In this work, issues involved in the design resonant sensors in a surface- micromachined fabrication technology are investigated. The goal of this work is to describe the important considerations in each portion of the sensor design, including the resonator mechanical and electrical design, the design of the oscillation loop, and the design of the sensor structure.
The transducer used in these sensors is the double-ended tuning fork (DETF). This structure has a natural frequency that depends on the amount of axial force applied to it. By including the DETF structure in an oscillation loop, changes in the natural frequency, and therefore the axial force, can easily be detected. The output of the sensor is a change in frequency of the oscillator, a quantity that is easily measured using digital techniques.
Linear and nonlinear analyses are performed on the mechanical and electrical design of the DETF structure. These analyses form the basis of the design models and uncover some of the trade-offs faced by the designer. It is shown that choices made in the design of the DETF structure can have a very strong influence on the stability of the oscillator, and therefore on the noise floor of the sensor itself.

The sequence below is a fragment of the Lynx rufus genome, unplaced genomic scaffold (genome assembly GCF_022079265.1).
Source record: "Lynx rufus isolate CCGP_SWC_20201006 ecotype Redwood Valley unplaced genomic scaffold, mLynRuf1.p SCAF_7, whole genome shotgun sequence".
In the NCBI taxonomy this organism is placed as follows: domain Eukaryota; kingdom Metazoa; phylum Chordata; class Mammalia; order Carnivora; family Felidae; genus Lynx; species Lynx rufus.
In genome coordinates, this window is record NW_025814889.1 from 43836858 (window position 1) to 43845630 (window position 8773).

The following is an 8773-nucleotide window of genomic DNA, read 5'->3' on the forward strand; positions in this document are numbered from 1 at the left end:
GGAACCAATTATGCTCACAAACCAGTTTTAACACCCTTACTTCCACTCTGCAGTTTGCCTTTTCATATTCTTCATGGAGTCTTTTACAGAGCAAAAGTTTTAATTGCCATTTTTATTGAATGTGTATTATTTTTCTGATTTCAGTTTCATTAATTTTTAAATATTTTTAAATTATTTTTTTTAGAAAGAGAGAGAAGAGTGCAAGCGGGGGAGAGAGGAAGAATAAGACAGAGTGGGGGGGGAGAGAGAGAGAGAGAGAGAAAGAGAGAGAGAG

The oscillation loop is analyzed from the point of view of the circuit designer, with an emphasis on minimizing background noise. To this end, a number of circuit topologies are investigated and evaluated. These results are combined with the resonator analyses to fonn a noise model for the oscillation loop. It is shown that a number of sources of instability exist, both linear and nonlinear.
A number of possible sensor structures that utilize DETFs are presented, along with experimental results from prototype devices developed during this work. Results from a force sensor, a high-frequency oscillator, and two different kinds of accelerometer are discussed. The culmination of the prototype devices is an accelerometer with a minimum detectable signal of 89 pg. It is shown that the dominant source of instability in these devices is a nonlinear mixing effect that determines the frequency floor of the oscillator.
May 31, 1998
Roessig, T. W. (1998). Integrated MEMS Tuning Fork Oscillators for Sensor Applications. United States: University of California, Berkeley.